SOLVED Can't share photos via Mail any longer

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I love my 20" mid 2007 iMac running El Capitan (version 10.11.6). However about two weeks ago all of a sudden I can no longer share photos that I took via Apple Mail. When I called Apple, they said that my OS no longer supports sharing photos, even as attachments. The iMac cannot be upgraded any more. I am not planning to put thousands of old photos on iCloud. They said I should buy a new computer with OS no earlier than Big Sur (version 11). I want to continue to use a 20" desktop because I have an oak computer desk with a monitor space that size (non adjustable). I believe that the last 20" desktop is a late 2009 that can run High Sierra. High Sierra is the earliest OS for which Apple still gives directions for sharing photos via email. My questions: What are reputable businesses that sell refurbished imacs? How much memory could I put on the late 2009 iMac? How long would you expect that High Sierra will be viable for normal, personal interest, text writing, photo sharing use?
 

Cory Cooper

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Hello and welcome.

Sorry for the delayed response.

Yes, you could look at older refurbished Macs, as they are still viable depending on the model and maximum version of OS X/macOS they can run. But, as they continue to age, they will continue to not be able to update to the latest security protocols and will have difficulty access some websites and online resources.

Currently, macOS High Sierra works for most websites, but there are a few that it is starting to be too old for. In addition, some of the recent versions of major software no longer support anything before macOS Catalina, and with the impending release of macOS Monterey, High Sierra will then be five versions behind since it was release in 2017.

iMac (21.5-inch, Late 2009) can run a maximum of 16 GB.

As for size, the current iMac (24-inch, M1, 2021) is not that much different in physical size than your iMac (20-inch Mid 2007), since the bezel size has been reduced:
  • iMac (20-inch Mid 2007): 18.5" H x 19.1" W x 7.4" D
  • iMac (24-inch, M1, 2021): 18.1" H x 21.5" W x 5.8" D
As far as reputable refurbished Mac resellers, a few that come to mind are:
Hope that helps!

C
 
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Thank you, Corey! I never would have imagined that a 24" new MacOS would measure the same as an older 21.5" iMac. Unfortunately my hole for the computer in oak desk is 20.75" no matter how I try to wish that away. So I am reconciled to buying something that measures 21.5 (sitting outside the hole) but still desirous of a built in optical drive. As I understand it, Catalina was the first OS to require 64 bit apps, which I don't really understand as a limiting factor except that I am sure mine are all 32 bit. I think that leaves me looking for Mojave running on a late 2012 iMac. There are two components that I don't understand as far as updating, if you don't mind. What is SSD and what is a fusion drive? If neither is that valuable to an ordinary user with lots of pictures, maybe I could just stick with High Sierra, in hopes of getting another 5 years out it. Thank you again for advice on staying in the game, but just barely. Dorothy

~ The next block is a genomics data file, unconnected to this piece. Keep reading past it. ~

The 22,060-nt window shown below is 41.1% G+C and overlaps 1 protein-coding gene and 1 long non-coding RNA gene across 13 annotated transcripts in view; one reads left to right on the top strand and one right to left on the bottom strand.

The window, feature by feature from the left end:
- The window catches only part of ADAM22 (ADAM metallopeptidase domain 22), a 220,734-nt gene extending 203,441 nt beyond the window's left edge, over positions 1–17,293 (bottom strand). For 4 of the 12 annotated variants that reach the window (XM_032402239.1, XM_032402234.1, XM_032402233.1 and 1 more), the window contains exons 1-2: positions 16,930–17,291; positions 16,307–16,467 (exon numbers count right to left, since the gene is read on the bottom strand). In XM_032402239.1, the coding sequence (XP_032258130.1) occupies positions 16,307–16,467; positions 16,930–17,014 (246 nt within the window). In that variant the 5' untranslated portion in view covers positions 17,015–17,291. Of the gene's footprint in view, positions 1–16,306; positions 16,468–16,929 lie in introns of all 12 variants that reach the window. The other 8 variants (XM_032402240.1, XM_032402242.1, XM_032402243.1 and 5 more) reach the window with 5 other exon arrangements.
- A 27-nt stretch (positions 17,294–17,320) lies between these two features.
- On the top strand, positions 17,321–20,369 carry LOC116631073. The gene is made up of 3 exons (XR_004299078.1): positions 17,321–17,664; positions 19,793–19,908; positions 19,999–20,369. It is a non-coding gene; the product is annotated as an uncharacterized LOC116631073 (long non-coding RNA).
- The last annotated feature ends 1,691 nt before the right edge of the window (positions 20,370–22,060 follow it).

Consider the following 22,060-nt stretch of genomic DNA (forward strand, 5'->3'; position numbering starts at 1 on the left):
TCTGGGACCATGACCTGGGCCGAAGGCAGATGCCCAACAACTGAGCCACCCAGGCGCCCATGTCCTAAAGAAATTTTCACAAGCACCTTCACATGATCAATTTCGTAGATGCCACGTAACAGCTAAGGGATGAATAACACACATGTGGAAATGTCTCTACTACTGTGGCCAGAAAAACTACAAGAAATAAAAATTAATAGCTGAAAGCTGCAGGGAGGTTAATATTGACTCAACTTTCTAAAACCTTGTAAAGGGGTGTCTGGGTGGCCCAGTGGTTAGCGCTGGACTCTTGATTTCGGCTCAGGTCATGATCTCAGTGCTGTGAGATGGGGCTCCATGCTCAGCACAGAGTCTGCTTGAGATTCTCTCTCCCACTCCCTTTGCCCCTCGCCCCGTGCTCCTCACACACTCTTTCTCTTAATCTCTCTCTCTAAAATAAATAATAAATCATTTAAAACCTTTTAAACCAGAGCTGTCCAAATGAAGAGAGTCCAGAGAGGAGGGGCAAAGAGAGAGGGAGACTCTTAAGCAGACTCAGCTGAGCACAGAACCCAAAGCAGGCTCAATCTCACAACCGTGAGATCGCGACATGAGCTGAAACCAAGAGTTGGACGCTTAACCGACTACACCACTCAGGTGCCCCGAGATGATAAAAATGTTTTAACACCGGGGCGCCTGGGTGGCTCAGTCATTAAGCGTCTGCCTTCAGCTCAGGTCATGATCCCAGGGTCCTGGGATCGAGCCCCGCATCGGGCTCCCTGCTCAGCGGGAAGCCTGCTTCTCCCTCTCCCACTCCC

Cory Cooper

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Hi,

SSD: Solid State Drive - no moving parts, much faster and more reliable than a conventional hard disk drive.
Fusion Drive: Apple's hybrid of a Flash/SSD drive and conventional hard disk drive.

SSD drives normally have less storage space. but are much faster, so keep that in mind. Fusion drives are nice, because the frequently used files are stored on the flash/SSD part of the drive for a speed improvement, and less frequently used files are stored on the standard hard drive part. They usually have the same amount of storage space as a standard drive.

Only more recent Macs/versions of macOS require 64-bit apps. If you move to a newer version of macOS on a newer Mac, you may have to update or purchase upgrades for some of your older software titles.

C
 

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